Simon Ateba is Chief White House Correspondent for Today News Africa. Simon covers the U.S. government, the International Monetary Fund, the World Bank and other financial and international institutions in Washington D.C. He can be reached on [email protected]
The International Monetary Fund (IMF) on Monday downgraded its forecast of Nigeria’s economic growth from 3 percent to 2 percent, saying that fiscal deficit was deteriorating, inflation rising and vulnerabilities increasing.
The fresh assessment of the Nigerian economy came after an IMF staff team led by Amine Mati, Senior Resident Representative and Mission Chief for Nigeria, visited Lagos and Abuja from January 29-February 12, 2020 to conduct its annual Article IV Consultation discussions on Nigeria’s economy.
“The pace of economic recovery remains slow, as declining real incomes and weak investment continue to weigh on economic activity. Inflation—driven by higher food prices—has risen, marking the end of the disinflationary trend seen in 2019. External vulnerabilities are increasing, reflecting a higher current account deficit and declining reserves that remain highly vulnerable to capital flow reversals. The exchange rate has remained stable, helped by steady sales of foreign exchange in various windows,” said Mr. Mati.
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He said “high fiscal deficits are complicating monetary policy. Weak non-oil revenue mobilization led to further deterioration of the fiscal deficit, which was mostly financed by Central Bank of Nigeria (CBN) overdrafts. The interest payments to revenue ratio remains high at about 60 percent”.
“Under current policies, the outlook is challenging. The mission’s growth forecast for 2020 was revised down to 2 percent to reflect the impact of lower international oil prices. Inflation is expected to pick up, while deteriorating terms of trade and capital outflows will weaken the country’s external position”.
According to him, recognizing these vulnerabilities, the Nigerian authorities have taken a number of welcome steps.
“These include measures to boost revenue through the adoption of the Finance Bill and Deep Offshore Basin Act and; and improve budget execution by adopting the 2020 budget by end-December 2019. The tightening of monetary policy in January 2020 through higher cash reserve requirements to respond to looming inflationary pressures is welcome. Progress on structural reforms—particularly in Doing Business, finalizing power sector reforms, and strengthening governance—is commendable”.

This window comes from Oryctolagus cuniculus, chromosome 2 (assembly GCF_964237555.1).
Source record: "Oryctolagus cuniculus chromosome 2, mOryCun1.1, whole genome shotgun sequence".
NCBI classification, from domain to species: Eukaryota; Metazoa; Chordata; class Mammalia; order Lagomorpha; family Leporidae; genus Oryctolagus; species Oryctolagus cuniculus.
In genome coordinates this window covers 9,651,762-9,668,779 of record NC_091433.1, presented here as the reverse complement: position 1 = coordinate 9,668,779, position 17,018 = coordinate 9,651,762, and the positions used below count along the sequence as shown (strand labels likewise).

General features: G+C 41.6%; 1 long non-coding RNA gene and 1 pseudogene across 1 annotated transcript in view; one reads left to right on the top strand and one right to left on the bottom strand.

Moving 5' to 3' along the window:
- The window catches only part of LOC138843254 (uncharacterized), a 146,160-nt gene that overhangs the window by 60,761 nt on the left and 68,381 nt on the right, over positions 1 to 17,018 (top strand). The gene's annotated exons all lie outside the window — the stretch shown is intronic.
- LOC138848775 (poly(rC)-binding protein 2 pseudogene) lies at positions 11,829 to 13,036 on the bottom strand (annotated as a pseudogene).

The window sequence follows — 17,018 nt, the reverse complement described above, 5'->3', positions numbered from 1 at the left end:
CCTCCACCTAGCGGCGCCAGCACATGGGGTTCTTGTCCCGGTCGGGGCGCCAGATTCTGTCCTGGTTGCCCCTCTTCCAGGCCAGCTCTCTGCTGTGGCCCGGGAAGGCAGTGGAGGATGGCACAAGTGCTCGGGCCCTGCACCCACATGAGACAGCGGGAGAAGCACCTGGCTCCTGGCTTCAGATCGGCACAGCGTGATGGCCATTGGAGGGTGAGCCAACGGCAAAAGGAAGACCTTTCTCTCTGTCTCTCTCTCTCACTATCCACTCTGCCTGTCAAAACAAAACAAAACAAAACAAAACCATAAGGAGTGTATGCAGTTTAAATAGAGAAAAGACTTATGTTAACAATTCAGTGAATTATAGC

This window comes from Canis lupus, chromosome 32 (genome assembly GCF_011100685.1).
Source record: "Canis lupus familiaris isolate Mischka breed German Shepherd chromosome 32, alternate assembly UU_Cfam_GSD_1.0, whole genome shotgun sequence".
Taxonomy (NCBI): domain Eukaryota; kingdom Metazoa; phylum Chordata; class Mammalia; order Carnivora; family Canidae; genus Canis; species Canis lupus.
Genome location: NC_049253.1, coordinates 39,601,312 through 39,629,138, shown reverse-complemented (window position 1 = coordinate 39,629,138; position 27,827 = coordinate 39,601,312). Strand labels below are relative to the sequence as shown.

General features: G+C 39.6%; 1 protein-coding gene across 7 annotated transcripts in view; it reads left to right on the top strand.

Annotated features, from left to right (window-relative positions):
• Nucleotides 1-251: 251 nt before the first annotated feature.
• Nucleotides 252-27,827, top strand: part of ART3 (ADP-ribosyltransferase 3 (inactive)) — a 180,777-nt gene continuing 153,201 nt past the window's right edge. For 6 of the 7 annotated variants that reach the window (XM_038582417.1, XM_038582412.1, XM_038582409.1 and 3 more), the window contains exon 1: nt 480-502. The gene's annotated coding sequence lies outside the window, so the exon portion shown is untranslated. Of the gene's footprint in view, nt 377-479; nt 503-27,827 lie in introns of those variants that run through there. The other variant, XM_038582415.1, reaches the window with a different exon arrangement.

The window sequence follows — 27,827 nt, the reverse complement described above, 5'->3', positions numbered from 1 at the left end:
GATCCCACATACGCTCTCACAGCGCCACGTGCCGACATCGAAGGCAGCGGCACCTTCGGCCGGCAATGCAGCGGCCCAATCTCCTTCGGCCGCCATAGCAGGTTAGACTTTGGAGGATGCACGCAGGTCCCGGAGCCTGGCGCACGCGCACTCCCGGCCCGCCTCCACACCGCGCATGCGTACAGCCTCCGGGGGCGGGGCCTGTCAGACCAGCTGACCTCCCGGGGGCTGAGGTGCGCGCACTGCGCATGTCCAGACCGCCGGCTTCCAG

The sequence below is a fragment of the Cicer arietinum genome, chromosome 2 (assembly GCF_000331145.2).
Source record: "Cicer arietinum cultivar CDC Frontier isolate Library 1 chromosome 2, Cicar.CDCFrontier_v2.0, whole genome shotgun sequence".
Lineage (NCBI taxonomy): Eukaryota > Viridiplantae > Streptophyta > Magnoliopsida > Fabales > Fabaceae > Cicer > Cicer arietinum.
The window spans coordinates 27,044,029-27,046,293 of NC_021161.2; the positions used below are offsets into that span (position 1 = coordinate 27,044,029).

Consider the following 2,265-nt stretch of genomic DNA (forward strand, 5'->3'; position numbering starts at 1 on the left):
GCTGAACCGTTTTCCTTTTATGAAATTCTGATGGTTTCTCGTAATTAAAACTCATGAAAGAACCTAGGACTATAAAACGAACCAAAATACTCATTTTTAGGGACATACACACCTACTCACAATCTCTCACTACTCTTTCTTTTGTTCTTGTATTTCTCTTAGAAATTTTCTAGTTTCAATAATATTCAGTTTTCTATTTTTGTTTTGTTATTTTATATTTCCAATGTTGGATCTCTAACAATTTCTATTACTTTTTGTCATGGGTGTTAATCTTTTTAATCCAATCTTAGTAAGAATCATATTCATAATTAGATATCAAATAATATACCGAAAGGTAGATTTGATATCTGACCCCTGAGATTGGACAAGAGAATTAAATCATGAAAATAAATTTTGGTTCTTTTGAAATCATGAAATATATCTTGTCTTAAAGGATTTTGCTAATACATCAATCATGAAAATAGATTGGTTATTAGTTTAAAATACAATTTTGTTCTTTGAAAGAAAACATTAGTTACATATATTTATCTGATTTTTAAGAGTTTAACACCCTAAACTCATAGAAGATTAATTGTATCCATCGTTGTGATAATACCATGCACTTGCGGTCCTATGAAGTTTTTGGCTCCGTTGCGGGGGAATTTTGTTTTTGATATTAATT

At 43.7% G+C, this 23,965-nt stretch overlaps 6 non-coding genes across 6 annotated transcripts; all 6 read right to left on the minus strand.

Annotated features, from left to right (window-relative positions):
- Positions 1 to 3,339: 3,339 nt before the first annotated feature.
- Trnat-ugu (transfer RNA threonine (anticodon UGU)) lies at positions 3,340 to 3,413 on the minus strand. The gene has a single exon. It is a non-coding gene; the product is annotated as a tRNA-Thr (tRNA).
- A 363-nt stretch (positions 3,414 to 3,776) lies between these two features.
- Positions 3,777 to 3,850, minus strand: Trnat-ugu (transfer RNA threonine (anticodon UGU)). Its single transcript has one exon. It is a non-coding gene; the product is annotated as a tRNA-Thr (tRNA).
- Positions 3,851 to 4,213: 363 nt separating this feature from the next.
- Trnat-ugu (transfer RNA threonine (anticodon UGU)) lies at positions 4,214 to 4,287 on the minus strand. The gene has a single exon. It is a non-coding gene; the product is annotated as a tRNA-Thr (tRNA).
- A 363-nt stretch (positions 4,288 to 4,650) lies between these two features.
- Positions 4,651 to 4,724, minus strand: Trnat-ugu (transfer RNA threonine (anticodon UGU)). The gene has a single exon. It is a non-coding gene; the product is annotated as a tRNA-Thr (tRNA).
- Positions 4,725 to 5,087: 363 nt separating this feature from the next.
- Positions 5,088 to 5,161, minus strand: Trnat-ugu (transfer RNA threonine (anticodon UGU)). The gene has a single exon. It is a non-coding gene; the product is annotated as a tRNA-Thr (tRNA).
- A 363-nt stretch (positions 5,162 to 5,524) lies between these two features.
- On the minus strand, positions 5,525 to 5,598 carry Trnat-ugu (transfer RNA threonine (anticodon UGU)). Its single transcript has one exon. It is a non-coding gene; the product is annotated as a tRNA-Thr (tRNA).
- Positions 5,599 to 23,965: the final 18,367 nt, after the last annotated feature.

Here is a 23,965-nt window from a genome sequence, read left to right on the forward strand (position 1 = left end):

However, major policy adjustments remain necessary to contain short-term vulnerabilities, build resilience, and unlock growth potential.
Mr. Mati added: “Non-oil revenue mobilization—including through tax policy and administration improvements—remains urgent to ensure financing constraints are contained and the interest payments to revenue ratio sustainable. Recourse to central bank overdrafts should be limited and the mission supports the authorities’ plans to use the low domestic yield environment to front load their financing requirements.
“Further tightening of monetary policy—albeit through more conventional methods—is needed to contain domestic and external pressures arising from large amounts of maturing CBN bills. The mission reiterated its advice on ending direct central bank interventions, securitizing overdrafts to introduce longer-term government instruments to mop up excess liquidity and moving towards a uniform and more flexible exchange rate. Removing restrictions on access to foreign exchange for the 42 categories of imported goods would be needed to encourage long-term investment.
“Banking system vulnerabilities should continue to be addressed. The mission welcomed recent efforts to reduce legacy non-performing loans. The introduction of risk-based minimum capital requirements would also help strengthen bank resilience. Notwithstanding the significant increase in lending, concerns about shortened maturity, asset quality and conflicting monetary policy signals call for revisiting the minimum lending to deposit ratio directive.
“Structural reforms—particularly executing the much-delayed power sector recovery plan, implementing the anti-corruption and financial inclusion strategy, and addressing infrastructure and gender gaps—remain essential to boosting inclusive growth.
“Nigeria’s border closure will continue to have significant economic consequences on the country’s neighbors. It is important that all involved parties quickly resolve the issues keeping the borders closed—including to stop the smuggling of banned products.
“The team held productive discussions with senior government and central bank officials. It also met with representatives of the banking system, the private sector, civil society organizations and development partners. The team wishes to thank the authorities and all those it met for the productive discussions, excellent cooperation, and warm hospitality.”